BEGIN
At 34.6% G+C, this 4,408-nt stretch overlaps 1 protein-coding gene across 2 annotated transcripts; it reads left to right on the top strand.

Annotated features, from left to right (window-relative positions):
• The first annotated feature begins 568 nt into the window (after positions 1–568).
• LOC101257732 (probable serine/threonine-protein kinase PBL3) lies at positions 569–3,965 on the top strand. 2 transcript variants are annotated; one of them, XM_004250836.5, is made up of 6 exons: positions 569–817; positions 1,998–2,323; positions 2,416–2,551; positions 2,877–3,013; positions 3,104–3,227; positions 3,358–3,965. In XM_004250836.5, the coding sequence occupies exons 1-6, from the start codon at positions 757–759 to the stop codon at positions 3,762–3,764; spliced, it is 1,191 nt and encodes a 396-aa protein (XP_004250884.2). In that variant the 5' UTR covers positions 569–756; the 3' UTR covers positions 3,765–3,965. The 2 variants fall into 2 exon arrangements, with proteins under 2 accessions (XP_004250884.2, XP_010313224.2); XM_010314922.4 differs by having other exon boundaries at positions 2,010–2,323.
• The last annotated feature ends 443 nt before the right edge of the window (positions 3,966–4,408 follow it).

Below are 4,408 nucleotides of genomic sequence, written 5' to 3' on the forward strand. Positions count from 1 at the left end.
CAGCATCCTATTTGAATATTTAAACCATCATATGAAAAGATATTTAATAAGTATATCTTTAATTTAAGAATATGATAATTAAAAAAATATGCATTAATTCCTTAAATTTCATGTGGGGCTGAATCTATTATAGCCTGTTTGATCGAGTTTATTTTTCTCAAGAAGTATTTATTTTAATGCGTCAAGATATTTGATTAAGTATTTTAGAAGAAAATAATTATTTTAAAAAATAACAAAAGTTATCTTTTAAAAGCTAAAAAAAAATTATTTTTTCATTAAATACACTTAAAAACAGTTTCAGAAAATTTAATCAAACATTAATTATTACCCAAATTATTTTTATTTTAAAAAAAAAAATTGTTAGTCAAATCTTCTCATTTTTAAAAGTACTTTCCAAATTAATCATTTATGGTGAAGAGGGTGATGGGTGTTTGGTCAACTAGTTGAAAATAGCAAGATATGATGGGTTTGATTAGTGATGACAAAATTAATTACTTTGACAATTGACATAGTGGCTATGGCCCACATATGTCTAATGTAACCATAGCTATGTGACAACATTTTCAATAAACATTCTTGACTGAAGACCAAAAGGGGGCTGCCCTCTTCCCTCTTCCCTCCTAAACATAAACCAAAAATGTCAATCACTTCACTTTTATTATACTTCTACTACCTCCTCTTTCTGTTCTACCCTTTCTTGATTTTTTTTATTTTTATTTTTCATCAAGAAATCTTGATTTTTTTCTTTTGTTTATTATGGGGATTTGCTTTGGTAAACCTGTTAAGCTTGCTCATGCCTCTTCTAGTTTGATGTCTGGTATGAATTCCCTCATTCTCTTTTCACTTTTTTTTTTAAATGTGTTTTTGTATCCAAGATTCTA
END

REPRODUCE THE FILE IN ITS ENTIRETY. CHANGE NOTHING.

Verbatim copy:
At 34.6% G+C, this 4,408-nt stretch overlaps 1 protein-coding gene across 2 annotated transcripts; it reads left to right on the top strand.

Annotated features, from left to right (window-relative positions):
• The first annotated feature begins 568 nt into the window (after positions 1–568).
• LOC101257732 (probable serine/threonine-protein kinase PBL3) lies at positions 569–3,965 on the top strand. 2 transcript variants are annotated; one of them, XM_004250836.5, is made up of 6 exons: positions 569–817; positions 1,998–2,323; positions 2,416–2,551; positions 2,877–3,013; positions 3,104–3,227; positions 3,358–3,965. In XM_004250836.5, the coding sequence occupies exons 1-6, from the start codon at positions 757–759 to the stop codon at positions 3,762–3,764; spliced, it is 1,191 nt and encodes a 396-aa protein (XP_004250884.2). In that variant the 5' UTR covers positions 569–756; the 3' UTR covers positions 3,765–3,965. The 2 variants fall into 2 exon arrangements, with proteins under 2 accessions (XP_004250884.2, XP_010313224.2); XM_010314922.4 differs by having other exon boundaries at positions 2,010–2,323.
• The last annotated feature ends 443 nt before the right edge of the window (positions 3,966–4,408 follow it).

Below are 4,408 nucleotides of genomic sequence, written 5' to 3' on the forward strand. Positions count from 1 at the left end.
CAGCATCCTATTTGAATATTTAAACCATCATATGAAAAGATATTTAATAAGTATATCTTTAATTTAAGAATATGATAATTAAAAAAATATGCATTAATTCCTTAAATTTCATGTGGGGCTGAATCTATTATAGCCTGTTTGATCGAGTTTATTTTTCTCAAGAAGTATTTATTTTAATGCGTCAAGATATTTGATTAAGTATTTTAGAAGAAAATAATTATTTTAAAAAATAACAAAAGTTATCTTTTAAAAGCTAAAAAAAAATTATTTTTTCATTAAATACACTTAAAAACAGTTTCAGAAAATTTAATCAAACATTAATTATTACCCAAATTATTTTTATTTTAAAAAAAAAAATTGTTAGTCAAATCTTCTCATTTTTAAAAGTACTTTCCAAATTAATCATTTATGGTGAAGAGGGTGATGGGTGTTTGGTCAACTAGTTGAAAATAGCAAGATATGATGGGTTTGATTAGTGATGACAAAATTAATTACTTTGACAATTGACATAGTGGCTATGGCCCACATATGTCTAATGTAACCATAGCTATGTGACAACATTTTCAATAAACATTCTTGACTGAAGACCAAAAGGGGGCTGCCCTCTTCCCTCTTCCCTCCTAAACATAAACCAAAAATGTCAATCACTTCACTTTTATTATACTTCTACTACCTCCTCTTTCTGTTCTACCCTTTCTTGATTTTTTTTATTTTTATTTTTCATCAAGAAATCTTGATTTTTTTCTTTTGTTTATTATGGGGATTTGCTTTGGTAAACCTGTTAAGCTTGCTCATGCCTCTTCTAGTTTGATGTCTGGTATGAATTCCCTCATTCTCTTTTCACTTTTTTTTTTAAATGTGTTTTTGTATCCAAGATTCTA